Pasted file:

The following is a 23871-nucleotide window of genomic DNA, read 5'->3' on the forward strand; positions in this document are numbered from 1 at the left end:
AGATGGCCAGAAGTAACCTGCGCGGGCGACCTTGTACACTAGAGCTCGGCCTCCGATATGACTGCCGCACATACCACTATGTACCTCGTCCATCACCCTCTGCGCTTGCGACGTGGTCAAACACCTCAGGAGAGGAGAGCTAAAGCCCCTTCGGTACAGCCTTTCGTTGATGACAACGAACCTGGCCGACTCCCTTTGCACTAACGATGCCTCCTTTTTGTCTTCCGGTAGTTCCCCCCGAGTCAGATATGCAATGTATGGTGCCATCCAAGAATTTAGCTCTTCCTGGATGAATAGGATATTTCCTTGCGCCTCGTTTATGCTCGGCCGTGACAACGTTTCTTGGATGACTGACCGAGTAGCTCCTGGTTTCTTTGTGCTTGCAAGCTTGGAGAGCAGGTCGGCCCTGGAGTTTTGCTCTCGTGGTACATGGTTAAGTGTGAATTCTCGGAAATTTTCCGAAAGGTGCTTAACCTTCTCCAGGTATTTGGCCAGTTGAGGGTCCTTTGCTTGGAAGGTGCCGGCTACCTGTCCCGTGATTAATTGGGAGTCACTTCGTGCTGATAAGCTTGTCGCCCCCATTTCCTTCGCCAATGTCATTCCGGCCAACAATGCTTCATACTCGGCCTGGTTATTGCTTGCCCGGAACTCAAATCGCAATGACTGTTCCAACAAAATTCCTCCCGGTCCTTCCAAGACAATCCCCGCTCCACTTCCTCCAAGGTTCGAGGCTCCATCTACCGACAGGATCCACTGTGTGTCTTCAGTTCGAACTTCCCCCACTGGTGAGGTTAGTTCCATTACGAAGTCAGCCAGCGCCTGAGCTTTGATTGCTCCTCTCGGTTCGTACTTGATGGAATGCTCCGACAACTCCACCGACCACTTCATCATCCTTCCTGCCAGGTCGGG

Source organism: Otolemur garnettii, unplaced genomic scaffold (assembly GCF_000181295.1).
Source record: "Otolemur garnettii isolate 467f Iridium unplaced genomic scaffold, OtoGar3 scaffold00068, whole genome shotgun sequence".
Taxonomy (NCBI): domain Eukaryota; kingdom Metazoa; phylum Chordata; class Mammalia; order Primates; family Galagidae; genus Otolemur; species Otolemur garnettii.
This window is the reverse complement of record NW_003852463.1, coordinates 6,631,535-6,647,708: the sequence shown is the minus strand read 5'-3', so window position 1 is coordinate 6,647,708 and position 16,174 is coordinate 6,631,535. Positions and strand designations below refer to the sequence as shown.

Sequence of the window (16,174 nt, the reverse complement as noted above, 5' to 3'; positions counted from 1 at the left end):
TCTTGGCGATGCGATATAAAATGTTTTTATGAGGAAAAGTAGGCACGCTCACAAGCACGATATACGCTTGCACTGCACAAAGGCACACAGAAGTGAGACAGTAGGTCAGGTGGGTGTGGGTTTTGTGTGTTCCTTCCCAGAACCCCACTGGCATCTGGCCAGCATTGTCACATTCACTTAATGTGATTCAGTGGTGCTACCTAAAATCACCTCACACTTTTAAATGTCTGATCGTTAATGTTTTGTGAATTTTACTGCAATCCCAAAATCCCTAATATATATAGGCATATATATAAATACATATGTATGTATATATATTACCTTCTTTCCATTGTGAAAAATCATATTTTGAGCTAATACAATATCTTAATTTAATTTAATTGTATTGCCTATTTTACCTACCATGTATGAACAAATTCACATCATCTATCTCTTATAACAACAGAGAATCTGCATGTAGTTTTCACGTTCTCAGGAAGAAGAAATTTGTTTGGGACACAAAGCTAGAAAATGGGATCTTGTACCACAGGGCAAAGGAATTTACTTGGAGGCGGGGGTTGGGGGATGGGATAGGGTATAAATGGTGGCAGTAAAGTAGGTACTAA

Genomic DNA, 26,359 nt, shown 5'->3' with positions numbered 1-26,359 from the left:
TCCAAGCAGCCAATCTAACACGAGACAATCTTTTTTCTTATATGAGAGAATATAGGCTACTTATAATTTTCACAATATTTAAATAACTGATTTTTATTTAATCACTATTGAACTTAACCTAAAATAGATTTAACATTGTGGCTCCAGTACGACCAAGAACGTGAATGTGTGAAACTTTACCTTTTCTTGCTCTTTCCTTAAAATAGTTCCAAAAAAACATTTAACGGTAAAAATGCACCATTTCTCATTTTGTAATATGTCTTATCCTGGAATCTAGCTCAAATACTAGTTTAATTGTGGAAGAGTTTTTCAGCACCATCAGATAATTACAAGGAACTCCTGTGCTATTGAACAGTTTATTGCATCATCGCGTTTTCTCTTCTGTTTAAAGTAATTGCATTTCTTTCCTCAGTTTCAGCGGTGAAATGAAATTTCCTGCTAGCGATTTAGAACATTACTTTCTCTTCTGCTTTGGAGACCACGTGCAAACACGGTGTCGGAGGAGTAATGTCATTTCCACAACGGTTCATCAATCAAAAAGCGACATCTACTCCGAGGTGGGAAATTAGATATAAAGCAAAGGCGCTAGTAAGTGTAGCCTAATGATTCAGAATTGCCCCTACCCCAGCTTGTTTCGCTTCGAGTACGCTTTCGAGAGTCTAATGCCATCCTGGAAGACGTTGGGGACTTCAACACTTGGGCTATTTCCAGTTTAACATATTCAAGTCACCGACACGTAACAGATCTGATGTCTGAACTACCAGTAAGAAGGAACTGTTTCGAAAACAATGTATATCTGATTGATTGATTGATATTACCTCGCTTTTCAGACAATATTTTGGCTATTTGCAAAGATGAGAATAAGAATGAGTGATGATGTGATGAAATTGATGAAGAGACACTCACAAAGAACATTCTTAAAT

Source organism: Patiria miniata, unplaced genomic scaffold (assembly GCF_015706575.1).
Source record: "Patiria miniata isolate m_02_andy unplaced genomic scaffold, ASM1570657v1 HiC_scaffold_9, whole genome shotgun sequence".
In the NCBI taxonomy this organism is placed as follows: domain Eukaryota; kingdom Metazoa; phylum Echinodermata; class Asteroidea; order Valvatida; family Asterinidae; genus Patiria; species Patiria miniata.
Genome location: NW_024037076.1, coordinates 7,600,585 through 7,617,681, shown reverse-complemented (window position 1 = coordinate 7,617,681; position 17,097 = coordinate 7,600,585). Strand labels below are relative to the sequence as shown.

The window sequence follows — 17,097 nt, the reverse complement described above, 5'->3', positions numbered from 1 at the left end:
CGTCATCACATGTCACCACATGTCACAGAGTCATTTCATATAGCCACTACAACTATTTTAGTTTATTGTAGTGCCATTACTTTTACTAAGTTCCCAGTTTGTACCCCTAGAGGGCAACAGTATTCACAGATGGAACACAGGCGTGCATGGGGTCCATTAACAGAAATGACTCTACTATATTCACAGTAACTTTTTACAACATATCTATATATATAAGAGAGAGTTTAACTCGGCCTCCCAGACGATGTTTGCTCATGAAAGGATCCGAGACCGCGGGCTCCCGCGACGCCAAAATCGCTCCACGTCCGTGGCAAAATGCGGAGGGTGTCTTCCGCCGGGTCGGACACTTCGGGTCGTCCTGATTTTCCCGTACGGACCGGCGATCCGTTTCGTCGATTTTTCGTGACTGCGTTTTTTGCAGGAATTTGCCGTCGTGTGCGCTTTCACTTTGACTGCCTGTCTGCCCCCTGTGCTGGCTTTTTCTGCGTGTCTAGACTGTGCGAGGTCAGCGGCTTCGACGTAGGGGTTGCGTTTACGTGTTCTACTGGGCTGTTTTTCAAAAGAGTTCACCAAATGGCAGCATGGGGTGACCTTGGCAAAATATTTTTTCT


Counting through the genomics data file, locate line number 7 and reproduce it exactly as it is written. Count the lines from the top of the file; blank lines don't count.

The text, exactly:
Sequence of the window (16,174 nt, the reverse complement as noted above, 5' to 3'; positions counted from 1 at the left end):